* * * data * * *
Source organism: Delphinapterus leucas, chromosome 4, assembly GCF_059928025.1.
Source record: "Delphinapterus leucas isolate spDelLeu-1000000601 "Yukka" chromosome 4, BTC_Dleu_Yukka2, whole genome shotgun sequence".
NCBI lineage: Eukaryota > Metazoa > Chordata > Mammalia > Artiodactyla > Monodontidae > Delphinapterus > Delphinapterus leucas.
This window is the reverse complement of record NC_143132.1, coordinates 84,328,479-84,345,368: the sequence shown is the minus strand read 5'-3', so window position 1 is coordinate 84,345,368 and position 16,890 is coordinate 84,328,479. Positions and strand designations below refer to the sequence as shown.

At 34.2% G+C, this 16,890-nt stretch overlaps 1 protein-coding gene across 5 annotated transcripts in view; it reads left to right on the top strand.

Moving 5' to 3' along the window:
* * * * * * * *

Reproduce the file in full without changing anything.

Source organism: Delphinapterus leucas, chromosome 4, assembly GCF_059928025.1.
Source record: "Delphinapterus leucas isolate spDelLeu-1000000601 "Yukka" chromosome 4, BTC_Dleu_Yukka2, whole genome shotgun sequence".
NCBI lineage: Eukaryota > Metazoa > Chordata > Mammalia > Artiodactyla > Monodontidae > Delphinapterus > Delphinapterus leucas.
This window is the reverse complement of record NC_143132.1, coordinates 84,328,479-84,345,368: the sequence shown is the minus strand read 5'-3', so window position 1 is coordinate 84,345,368 and position 16,890 is coordinate 84,328,479. Positions and strand designations below refer to the sequence as shown.

At 34.2% G+C, this 16,890-nt stretch overlaps 1 protein-coding gene across 5 annotated transcripts in view; it reads left to right on the top strand.

Moving 5' to 3' along the window: